Why the Danger is Rarely as Great as Your Fear
How often do you lean into your fears? As we get older, it is easy for us to get stuck in a routine and rarely push the edges of life. We put up walls around us and don’t like to step outside of those walls. Typically, we do this because of our ego. We are scared to fail or look like we don’t have it all together. It is the fear of losing control in areas of our life that forces us to play small and stay in our lane.
For example, in fitness, you often times see people that will only do one thing. The yogi that just does yoga, the CrossFitter that will only do CrossFit, the runner that only runs, etc. This is not how you build a well-rounded mind and body. The yogi and runner will benefit from lifting weights and the CrossFitter will benefit from incorporating yoga and running. People tell themselves that they can’t do those other modalities. They might say that it won’t help them, they’ll get hurt or they can’t do it. However, in reality, they are scared.
What kind of life do you want to live? Do you want to live one in which you are scared to try new things? Or, would you rather live a life where learning new skills and trying new things opens the door to new people, new adventures, and a new thought process?
“Do one thing everyday that scares you.”
At one of our XPT workshops a few weeks ago, a participant said she found out about the workshop through social media. The thought of getting in ice scared the shit out of her. What did she do? She said, “I have to do this. I have to try it out so I can learn something about myself. “ She did an incredible job at the workshop and was able to handle the ice like a pro, providing her with a sense of accomplishment that will transcend into other areas of her life. I remind myself of this participant’s mindset when I am faced with a task that I don’t want to do. She was a role model for all of us and taught us more than we could teach her.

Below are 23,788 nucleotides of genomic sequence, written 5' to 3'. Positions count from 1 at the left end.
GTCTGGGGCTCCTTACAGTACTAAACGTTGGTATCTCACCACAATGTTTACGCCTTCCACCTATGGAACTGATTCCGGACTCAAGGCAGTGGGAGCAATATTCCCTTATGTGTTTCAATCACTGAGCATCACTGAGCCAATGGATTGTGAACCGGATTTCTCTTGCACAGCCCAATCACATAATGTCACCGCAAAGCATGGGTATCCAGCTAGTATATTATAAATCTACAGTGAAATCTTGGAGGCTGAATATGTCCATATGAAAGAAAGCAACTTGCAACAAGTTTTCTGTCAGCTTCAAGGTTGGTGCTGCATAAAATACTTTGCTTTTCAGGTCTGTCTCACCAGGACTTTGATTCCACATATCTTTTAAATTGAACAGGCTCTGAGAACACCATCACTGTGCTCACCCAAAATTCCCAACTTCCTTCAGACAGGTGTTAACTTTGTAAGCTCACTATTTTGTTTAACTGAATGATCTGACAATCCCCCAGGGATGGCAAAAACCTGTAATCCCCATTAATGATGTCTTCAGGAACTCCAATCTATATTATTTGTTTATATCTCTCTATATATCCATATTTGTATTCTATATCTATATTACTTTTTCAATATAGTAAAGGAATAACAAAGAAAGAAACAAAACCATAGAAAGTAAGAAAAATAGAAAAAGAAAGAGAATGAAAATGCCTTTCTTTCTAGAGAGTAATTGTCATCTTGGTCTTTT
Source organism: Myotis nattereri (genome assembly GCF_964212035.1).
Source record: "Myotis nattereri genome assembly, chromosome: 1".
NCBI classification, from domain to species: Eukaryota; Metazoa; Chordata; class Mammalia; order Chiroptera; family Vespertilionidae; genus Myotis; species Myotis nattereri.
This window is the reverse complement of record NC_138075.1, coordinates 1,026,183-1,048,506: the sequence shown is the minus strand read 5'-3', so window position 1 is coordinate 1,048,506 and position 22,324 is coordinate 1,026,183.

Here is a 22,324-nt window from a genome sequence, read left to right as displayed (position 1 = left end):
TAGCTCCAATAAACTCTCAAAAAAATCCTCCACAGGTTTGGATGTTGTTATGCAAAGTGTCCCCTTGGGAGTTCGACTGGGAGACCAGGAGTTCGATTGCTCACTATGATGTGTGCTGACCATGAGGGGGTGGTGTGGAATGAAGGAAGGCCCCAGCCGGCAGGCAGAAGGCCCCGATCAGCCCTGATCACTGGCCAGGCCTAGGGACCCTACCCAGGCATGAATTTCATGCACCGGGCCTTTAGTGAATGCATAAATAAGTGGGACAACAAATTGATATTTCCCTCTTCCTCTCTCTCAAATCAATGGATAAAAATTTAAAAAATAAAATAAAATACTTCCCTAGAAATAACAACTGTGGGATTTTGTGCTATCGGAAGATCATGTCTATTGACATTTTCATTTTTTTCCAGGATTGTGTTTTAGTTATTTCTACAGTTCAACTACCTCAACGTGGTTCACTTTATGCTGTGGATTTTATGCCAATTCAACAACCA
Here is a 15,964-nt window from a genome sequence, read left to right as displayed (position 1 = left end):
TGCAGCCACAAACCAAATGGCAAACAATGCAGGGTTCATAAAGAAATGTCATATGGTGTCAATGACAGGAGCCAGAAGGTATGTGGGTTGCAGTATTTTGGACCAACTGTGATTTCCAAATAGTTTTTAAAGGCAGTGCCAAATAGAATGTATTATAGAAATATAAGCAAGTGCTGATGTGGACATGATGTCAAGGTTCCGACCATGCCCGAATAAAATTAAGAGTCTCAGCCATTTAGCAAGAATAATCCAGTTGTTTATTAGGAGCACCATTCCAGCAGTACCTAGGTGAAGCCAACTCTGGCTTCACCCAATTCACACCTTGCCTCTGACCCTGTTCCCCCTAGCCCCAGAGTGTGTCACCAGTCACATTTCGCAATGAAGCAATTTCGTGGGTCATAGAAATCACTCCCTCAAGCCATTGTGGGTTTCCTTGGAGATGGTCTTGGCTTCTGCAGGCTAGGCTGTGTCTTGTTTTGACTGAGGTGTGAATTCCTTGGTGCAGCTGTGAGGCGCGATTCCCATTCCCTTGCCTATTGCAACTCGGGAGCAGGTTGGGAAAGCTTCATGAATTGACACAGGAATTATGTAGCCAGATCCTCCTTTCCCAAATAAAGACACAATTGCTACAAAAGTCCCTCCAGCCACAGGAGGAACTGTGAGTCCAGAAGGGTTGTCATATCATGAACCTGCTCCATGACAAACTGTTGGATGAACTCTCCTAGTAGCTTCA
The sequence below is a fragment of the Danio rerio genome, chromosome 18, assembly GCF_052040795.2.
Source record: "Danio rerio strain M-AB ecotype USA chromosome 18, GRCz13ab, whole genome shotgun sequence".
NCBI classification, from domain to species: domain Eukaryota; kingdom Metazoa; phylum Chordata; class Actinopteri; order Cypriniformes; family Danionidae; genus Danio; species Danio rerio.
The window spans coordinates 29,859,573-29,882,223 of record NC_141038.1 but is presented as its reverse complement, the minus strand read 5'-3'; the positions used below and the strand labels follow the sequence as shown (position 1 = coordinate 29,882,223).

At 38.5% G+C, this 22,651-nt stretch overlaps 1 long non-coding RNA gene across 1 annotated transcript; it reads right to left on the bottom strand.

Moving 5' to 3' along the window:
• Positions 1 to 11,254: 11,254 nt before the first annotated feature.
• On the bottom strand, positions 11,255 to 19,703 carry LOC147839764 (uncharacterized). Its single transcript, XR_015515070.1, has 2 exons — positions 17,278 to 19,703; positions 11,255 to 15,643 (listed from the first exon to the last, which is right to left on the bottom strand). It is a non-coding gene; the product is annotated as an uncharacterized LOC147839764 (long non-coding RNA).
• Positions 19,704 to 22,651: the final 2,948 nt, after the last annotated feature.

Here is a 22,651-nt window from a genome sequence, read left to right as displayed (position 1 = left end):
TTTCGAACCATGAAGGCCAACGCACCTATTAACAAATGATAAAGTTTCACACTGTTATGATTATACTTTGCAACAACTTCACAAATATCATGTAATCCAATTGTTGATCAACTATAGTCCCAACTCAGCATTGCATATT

What areas of your life are you playing small? Where are you letting the fear hold you back? Maybe you want to change careers and start your own business. Most people think you need to be young to do this, but that’s not true. A recent study from MIT found that the average start-up founder is 45 years old and 50-year-old entrepreneurs are twice as likely to succeed as a 30-year-old. Just take a look at some of these successful entrepreneurs that started later in life: Harland Sanders started Kentucky Fried Chicken at 62, Leo Goodwin started Geico at 50, Robert Noyce founded Intel at 41, and Chip Wilson began Lululemon at 42.
When you are telling yourself you can’t do something or don’t want to try something new, reflect on the reasons. Is it because you are scared of failing or that it makes you uncomfortable? The older we get, the more important it is to stay curious to seek new and novel experiences. This is how we can hold onto our youth. Never allow your age to dictate what you can or can’t do. Life is to be lived to the fullest and I hope you go out and try a new skill or start that new business you’ve been thinking about. Always Be Curious.
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